Doubt about how a linker generates a memory image

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Hi everyone,

I am confused about how the linker actually goes about generating a
memory image. Right now im studying how ld works, i have to use it with
an ARM920T.

Suppose i have a program with two sections, one of which has a size of
1kb, and is to be placed at location 0x200000, and another which also
has a size of 1kb and is to be placed at 0x600000. How does the linke
ensure that these sections go to the correct place? Does it do this by
padding the intermediate spaces? But if this were true, then for a 2kb
program, the size of the image would be 0x600000 + 1Kb!

When the image is loaded into the uC`s memory through, say, a serial
connection, the loading program would be dumb and would not know where
to place which part of the image..so how does the data get to the
correct place??

Plz help..

Regards

Mayank


Re: Doubt about how a linker generates a memory image

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Even the simplest hex output records have address fields. Google on
Intel Record or Motorola S19 record document and it will be clear.

--
// richard
http://www.imagecraft.com

Re: Doubt about how a linker generates a memory image

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Hard to be sure, because you didn't tell what output format you're
speaking of.  But the choices usually boil down to these two:

1) some very limited-flexibility "raw binary" output format: yes, then
the linker will have to pad out all the holes.  You probably won't
like the result if the target's address is populated as sparsely as in
your example.  As a possible way out of this dilemma, the linker may
just generate more than one file.

2) an at least mildly flexible file format, e.g. Intel-Hex, Motorola
S-Record or something along those lines.  Then the linker can generate
a file that effectively says: "here's stuff to go at 0x200000:
(... stuff), and now here's some more that should go to 0x600000:
(... more stuff)".

Formats of type 1) usually can't store even the start address of the
code image, so you need some administrative procedure to make sure you
still know what it was, by the time you go and load that code.  That's
quite obviously stupid --- it's exactly the kind of silliness
computers were supposed to solve for good.  The solution at hand is to
put the address *in* the file, which immediately brings you to option
2), since, once the file can hold an address, it's trivial to make it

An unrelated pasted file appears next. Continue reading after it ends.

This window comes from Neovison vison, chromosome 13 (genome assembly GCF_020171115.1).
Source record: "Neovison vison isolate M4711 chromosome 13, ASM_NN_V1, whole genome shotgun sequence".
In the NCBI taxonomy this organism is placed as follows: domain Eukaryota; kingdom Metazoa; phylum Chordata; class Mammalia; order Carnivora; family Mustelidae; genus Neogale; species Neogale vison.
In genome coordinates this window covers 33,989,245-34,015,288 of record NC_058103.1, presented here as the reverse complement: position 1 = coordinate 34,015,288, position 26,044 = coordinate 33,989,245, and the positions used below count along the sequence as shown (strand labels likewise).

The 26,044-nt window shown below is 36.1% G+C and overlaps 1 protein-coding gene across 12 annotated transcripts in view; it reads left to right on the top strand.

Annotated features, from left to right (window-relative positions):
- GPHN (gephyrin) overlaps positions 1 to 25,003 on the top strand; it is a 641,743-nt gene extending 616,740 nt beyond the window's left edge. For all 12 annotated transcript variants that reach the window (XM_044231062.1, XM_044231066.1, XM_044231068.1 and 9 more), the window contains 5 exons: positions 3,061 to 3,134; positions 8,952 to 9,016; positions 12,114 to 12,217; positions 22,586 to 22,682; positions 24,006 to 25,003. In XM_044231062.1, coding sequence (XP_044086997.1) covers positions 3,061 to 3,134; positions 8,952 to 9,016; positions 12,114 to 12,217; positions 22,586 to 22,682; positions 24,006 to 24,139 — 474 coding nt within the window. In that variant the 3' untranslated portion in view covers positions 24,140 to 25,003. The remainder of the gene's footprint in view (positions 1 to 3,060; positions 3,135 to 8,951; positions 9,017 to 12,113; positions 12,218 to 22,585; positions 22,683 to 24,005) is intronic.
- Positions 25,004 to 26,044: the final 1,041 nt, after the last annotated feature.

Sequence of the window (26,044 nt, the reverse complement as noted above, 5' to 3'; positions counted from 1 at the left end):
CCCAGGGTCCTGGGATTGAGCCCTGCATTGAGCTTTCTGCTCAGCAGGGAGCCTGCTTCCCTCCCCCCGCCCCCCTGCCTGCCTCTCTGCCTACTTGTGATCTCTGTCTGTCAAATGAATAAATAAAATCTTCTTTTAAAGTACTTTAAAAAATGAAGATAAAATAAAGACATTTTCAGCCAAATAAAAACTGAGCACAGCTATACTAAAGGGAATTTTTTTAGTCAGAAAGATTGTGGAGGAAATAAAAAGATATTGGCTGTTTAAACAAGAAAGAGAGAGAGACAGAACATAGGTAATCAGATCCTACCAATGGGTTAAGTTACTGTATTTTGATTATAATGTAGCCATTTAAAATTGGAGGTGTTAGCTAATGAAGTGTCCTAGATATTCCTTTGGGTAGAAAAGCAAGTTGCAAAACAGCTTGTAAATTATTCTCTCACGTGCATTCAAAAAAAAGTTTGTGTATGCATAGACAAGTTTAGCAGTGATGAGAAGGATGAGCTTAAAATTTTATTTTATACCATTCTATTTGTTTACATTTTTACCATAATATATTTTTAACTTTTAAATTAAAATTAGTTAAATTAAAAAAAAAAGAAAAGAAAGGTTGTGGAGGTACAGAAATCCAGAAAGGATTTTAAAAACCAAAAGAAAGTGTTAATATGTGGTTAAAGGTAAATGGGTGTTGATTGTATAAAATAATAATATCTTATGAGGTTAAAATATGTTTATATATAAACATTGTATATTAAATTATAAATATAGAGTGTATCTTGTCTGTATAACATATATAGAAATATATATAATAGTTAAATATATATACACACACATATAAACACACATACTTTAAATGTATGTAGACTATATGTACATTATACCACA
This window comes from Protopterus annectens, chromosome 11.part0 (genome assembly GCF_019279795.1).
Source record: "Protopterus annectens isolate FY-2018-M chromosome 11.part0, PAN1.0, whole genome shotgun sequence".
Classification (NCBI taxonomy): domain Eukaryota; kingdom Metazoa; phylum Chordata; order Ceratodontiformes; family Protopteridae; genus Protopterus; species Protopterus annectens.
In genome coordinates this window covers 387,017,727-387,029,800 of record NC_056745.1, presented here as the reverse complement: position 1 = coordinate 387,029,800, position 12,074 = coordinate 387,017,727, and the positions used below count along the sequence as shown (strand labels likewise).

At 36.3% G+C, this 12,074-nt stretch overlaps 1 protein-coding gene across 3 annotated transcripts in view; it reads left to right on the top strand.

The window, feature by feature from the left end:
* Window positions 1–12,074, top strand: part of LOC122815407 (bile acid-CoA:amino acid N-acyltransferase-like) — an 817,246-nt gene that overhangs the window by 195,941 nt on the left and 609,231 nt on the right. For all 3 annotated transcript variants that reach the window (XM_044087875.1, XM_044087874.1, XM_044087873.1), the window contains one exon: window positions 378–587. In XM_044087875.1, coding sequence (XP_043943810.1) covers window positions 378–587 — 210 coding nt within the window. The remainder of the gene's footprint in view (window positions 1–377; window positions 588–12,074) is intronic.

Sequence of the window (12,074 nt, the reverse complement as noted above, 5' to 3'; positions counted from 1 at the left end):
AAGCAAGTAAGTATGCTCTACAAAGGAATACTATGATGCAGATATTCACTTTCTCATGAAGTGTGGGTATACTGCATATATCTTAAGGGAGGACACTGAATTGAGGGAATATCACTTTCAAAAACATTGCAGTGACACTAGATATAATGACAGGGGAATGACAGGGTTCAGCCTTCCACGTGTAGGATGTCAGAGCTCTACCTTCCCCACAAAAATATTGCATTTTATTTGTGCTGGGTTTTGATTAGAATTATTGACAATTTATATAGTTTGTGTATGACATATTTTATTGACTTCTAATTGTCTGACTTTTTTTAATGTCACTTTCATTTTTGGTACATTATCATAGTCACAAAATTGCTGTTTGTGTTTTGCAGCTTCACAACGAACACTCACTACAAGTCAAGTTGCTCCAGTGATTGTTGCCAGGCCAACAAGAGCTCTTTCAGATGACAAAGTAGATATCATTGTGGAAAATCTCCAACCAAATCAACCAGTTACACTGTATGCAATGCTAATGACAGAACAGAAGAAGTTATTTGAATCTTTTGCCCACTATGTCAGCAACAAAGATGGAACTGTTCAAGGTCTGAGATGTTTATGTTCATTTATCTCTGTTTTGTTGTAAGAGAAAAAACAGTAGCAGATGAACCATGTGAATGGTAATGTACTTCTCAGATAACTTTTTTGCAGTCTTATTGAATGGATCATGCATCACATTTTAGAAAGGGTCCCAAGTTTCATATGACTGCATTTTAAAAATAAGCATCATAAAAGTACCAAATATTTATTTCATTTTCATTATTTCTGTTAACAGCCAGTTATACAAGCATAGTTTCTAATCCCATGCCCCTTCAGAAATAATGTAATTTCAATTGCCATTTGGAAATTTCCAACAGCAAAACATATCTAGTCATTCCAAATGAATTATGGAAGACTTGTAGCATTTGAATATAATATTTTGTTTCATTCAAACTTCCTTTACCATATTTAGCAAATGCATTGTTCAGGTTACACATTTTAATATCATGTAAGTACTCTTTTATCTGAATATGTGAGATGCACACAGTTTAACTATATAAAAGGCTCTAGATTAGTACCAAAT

capable of holding two or more.

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If the IAP program loader takes a brain-dead raw file format, it'll
have to be told the address (and possibly the length, too) before
receiving the actual data.  In case 2), which is by far the more
typical case, in my experience, the information about addresses and
gaps will already be part of the load file itself.

--
Hans-Bernhard Broeker ( snipped-for-privacy@physik.rwth-aachen.de)
Even if all the snow were burnt, ashes would remain.

Re: Doubt about how a linker generates a memory image
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True.  There is one commercial product out and about which
very cleverly reads the address of the first S-record and
ignores the addresses contained in all following records!
It took awhile when this one was encountered to determine
why our code wasn't being loaded properly.  It was many
years ago, but I believe the name of the guilty party
was something called VMEbug.

Re: Doubt about how a linker generates a memory image
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It seems that you're trying to use the GNU linker, ld.

The image building consists of three steps:

  - combining section pieces of different modules,
  - assigning addresses to the combined sections,
  - outputting the combined memory image in selected format.

All three steps are controlled by the linker script. In embedded
systems, you usually need to tailor the script to the hardware
at hand. The script directs which output sections the result
will have and which input sections (and from which modules) go
to each output section.

The steps can be performed one-by-one: the combining can be
performed by requesting relocatable output, the location
is done, if it is not prohibited, and the output file format
can be changed with the objcopy utility.

My preference is to do the first two steps at once, combining ELF
modules into an absolutely located ELF output module. This is
the recommended feed to GDB for debugging. A memory image
(in Intel or Motorola hex, or even plain binary) is then
extracted using objcopy.

For more information, get the GNU binutils manuals
<http://www.gnu.org/ .

--

Tauno Voipio
tauno voipio (at) iki fi


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